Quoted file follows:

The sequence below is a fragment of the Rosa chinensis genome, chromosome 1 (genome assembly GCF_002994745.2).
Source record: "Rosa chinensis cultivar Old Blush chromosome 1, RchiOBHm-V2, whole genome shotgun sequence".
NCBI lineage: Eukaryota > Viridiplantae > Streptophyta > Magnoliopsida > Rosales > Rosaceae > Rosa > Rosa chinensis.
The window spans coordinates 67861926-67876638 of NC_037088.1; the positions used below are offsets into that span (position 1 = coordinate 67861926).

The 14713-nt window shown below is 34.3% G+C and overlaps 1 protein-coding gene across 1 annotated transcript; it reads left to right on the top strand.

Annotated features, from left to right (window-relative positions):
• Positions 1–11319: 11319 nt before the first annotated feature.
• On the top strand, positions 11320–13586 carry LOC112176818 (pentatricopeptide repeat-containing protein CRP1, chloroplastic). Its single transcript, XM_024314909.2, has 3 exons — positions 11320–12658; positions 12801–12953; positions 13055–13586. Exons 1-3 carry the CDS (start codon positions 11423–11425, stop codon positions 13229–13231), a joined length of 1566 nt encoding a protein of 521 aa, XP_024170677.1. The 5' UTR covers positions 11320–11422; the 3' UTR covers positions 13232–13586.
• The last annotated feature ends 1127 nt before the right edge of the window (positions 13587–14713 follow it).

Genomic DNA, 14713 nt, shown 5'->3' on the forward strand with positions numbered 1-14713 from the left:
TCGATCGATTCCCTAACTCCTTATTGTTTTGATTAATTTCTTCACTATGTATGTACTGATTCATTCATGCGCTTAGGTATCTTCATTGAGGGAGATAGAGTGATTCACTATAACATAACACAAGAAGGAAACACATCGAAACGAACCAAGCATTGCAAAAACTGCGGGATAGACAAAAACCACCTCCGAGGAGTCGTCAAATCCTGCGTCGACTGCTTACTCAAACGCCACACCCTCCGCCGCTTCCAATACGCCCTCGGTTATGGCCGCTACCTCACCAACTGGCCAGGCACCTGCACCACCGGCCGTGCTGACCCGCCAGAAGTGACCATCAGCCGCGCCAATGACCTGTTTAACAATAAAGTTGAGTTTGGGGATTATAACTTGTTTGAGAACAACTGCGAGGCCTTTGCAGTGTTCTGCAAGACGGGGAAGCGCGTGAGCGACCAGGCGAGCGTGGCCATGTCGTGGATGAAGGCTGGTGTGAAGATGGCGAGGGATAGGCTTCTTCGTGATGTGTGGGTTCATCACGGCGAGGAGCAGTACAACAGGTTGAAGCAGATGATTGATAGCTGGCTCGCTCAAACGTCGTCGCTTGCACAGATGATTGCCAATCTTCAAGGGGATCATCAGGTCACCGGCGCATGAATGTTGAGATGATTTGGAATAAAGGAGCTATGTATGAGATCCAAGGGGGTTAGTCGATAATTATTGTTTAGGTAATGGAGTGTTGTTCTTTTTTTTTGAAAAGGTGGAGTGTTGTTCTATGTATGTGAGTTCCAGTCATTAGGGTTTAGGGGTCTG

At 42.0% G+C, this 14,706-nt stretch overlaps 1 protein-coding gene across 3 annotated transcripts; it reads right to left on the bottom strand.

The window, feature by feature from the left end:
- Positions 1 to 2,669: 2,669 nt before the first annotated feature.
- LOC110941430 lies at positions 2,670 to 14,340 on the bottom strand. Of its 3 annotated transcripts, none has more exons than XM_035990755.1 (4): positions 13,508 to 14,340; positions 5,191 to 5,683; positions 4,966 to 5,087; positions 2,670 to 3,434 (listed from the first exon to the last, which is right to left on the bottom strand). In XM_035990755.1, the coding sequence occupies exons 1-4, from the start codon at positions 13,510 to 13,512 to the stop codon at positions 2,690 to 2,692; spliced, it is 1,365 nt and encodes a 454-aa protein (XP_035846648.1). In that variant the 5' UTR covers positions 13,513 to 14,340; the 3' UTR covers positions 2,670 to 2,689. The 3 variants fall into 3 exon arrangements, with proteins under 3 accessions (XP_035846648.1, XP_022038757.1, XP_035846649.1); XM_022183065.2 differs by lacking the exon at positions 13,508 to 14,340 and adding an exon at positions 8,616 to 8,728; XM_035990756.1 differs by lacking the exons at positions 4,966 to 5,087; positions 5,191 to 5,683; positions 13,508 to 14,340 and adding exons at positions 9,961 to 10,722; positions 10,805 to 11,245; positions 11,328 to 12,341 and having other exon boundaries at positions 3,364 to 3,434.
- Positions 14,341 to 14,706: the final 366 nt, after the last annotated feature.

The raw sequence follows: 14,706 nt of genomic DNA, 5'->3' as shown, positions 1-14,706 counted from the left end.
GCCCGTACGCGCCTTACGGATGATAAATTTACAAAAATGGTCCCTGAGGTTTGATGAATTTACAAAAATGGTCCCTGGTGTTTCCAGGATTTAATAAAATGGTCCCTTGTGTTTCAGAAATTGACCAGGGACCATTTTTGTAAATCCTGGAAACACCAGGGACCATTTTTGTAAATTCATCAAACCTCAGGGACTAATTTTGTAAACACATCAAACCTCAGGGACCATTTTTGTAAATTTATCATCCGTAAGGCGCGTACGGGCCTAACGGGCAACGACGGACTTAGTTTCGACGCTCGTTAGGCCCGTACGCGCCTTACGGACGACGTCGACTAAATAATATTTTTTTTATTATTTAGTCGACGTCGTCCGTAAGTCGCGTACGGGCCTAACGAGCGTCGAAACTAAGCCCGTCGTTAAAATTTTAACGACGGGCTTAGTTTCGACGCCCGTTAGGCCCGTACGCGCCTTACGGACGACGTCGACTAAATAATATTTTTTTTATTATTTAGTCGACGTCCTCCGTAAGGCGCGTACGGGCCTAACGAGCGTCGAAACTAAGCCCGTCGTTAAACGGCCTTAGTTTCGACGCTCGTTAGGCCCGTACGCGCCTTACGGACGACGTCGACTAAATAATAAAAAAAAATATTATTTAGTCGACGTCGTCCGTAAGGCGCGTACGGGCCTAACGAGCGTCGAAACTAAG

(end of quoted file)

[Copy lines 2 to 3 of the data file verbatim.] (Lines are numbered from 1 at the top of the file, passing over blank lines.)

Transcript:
Source record: "Rosa chinensis cultivar Old Blush chromosome 1, RchiOBHm-V2, whole genome shotgun sequence".
NCBI lineage: Eukaryota > Viridiplantae > Streptophyta > Magnoliopsida > Rosales > Rosaceae > Rosa > Rosa chinensis.